1. Acute vs. chronic, hot vs. cold

*This information is not intended to be a substitute for professional medical advice, diagnosis or treatment. Always seek the advice of a doctor with any questions regarding a medical condition. Do not disregard professional advice or delay in seeking it because of something you read here. For product details, visit www.tensor.ca

Man with a hot and cold compress on his knee

Acute vs. chronic, hot vs. cold

Acute vs. chronic

Acute injury

Sudden onset sharp pain due to trauma, usually short-lived. Common signs include pain, redness, swelling and inflammation.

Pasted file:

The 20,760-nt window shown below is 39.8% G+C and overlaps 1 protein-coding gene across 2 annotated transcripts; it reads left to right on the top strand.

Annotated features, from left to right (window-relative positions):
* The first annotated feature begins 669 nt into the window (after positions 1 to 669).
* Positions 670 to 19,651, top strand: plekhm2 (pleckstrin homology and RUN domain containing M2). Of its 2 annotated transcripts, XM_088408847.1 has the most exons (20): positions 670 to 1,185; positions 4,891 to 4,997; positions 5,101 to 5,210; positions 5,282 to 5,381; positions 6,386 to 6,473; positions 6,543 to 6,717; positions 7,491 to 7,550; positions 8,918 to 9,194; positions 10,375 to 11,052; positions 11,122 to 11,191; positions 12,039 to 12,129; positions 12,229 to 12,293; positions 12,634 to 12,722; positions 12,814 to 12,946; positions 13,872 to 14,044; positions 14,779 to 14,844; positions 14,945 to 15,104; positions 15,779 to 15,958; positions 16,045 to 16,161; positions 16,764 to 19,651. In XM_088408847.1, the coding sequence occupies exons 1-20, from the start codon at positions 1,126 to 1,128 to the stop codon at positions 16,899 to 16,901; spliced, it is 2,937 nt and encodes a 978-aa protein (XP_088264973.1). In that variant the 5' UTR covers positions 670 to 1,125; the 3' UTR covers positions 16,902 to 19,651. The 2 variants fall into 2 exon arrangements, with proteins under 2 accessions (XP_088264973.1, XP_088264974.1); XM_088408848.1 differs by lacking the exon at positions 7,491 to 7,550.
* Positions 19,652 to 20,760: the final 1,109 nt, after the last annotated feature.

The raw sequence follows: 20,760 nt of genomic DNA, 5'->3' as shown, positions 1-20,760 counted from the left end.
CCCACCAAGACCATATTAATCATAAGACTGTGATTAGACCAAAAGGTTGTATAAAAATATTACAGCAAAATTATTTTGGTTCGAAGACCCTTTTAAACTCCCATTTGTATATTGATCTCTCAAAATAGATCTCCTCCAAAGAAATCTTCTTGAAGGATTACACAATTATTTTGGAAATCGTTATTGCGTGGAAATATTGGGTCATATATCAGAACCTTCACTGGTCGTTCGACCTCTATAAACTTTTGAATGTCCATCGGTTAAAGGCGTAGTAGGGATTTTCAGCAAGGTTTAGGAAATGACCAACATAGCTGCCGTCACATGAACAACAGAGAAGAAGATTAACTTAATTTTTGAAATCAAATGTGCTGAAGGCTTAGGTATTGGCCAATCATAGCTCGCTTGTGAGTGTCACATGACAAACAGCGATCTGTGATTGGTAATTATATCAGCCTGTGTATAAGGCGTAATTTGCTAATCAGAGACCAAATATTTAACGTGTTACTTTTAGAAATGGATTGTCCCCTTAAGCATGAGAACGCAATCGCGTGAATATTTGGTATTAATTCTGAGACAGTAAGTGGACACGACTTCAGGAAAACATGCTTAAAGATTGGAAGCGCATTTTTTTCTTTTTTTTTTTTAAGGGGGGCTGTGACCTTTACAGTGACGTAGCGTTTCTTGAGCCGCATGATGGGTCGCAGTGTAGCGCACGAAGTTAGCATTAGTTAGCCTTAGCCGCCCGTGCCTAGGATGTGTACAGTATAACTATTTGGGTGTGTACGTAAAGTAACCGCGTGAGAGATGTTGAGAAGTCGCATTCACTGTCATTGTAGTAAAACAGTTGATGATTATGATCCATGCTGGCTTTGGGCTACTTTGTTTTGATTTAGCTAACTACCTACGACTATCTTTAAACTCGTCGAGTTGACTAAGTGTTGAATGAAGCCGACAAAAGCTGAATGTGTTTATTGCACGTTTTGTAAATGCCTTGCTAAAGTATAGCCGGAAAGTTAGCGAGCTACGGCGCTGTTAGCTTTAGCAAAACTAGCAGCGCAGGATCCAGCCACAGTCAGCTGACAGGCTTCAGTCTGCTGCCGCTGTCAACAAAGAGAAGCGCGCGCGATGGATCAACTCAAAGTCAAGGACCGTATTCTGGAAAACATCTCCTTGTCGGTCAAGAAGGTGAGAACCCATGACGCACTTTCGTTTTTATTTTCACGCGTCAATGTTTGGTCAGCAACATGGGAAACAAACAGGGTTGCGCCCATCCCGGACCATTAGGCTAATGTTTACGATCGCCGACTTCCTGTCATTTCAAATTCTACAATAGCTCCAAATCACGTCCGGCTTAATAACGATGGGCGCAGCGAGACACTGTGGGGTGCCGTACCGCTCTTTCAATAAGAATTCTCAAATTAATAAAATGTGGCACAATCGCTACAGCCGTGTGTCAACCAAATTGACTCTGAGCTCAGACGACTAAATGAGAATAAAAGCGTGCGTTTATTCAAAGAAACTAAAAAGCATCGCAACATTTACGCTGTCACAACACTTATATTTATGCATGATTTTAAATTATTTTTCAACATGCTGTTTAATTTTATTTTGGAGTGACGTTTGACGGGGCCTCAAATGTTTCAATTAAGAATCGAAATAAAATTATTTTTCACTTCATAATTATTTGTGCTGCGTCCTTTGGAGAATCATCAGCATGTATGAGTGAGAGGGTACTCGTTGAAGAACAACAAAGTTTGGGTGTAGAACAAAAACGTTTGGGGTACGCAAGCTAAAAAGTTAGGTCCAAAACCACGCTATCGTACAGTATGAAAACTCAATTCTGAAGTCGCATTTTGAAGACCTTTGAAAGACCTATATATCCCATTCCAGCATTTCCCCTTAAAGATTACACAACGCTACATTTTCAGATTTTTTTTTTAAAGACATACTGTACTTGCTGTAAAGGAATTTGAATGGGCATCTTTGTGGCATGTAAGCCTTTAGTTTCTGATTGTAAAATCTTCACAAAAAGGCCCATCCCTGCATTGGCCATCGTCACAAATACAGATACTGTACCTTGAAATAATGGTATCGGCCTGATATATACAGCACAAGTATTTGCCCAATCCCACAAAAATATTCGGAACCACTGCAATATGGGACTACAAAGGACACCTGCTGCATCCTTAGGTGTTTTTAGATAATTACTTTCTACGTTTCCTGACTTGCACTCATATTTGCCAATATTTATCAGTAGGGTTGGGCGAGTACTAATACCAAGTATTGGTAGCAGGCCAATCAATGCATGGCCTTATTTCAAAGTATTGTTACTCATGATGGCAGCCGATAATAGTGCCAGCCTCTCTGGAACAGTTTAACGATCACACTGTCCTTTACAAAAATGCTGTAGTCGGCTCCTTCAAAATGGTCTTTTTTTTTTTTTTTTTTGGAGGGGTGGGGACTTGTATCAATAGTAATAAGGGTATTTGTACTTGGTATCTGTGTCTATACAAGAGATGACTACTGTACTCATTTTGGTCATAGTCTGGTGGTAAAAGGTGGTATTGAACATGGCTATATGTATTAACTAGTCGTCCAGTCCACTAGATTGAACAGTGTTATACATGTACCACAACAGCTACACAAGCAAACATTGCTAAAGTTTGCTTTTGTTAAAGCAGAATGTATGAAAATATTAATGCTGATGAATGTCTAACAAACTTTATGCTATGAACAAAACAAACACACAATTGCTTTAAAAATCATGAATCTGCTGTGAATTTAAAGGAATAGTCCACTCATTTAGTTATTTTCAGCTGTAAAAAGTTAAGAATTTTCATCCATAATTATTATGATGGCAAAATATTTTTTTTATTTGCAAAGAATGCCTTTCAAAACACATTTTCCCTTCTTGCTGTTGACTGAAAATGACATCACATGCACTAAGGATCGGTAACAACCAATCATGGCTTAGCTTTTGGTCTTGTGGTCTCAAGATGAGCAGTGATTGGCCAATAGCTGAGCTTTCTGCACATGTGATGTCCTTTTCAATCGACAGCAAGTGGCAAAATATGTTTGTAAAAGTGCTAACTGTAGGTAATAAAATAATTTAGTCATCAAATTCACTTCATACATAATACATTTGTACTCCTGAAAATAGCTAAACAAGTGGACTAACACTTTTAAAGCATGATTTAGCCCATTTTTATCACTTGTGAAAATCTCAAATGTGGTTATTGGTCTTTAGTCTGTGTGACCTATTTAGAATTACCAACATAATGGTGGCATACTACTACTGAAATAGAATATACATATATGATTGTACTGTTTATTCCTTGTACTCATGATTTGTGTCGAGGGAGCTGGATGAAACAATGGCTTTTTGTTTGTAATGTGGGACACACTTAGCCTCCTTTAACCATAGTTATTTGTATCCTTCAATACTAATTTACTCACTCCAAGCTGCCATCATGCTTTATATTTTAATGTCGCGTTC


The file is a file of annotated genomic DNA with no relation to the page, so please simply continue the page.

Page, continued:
Chronic injury

Develops slowly over time, and although it can come and go, is longer lasting. It is sometimes a result of overuse activities, but can develop if an acute injury does not heal properly.

Hot vs. cold

Heat therapy

Heat therapy is best for chronic pain and injuries without swelling. Heat relaxes tight muscles.

For muscle aches, cramps, arthritis, and tension.

Cold therapy

Cold therapy is best immediately following an acute injury or after activity with chronic injury to reduce swelling and pain.

For sprains and strains, bruises, and headaches.

 

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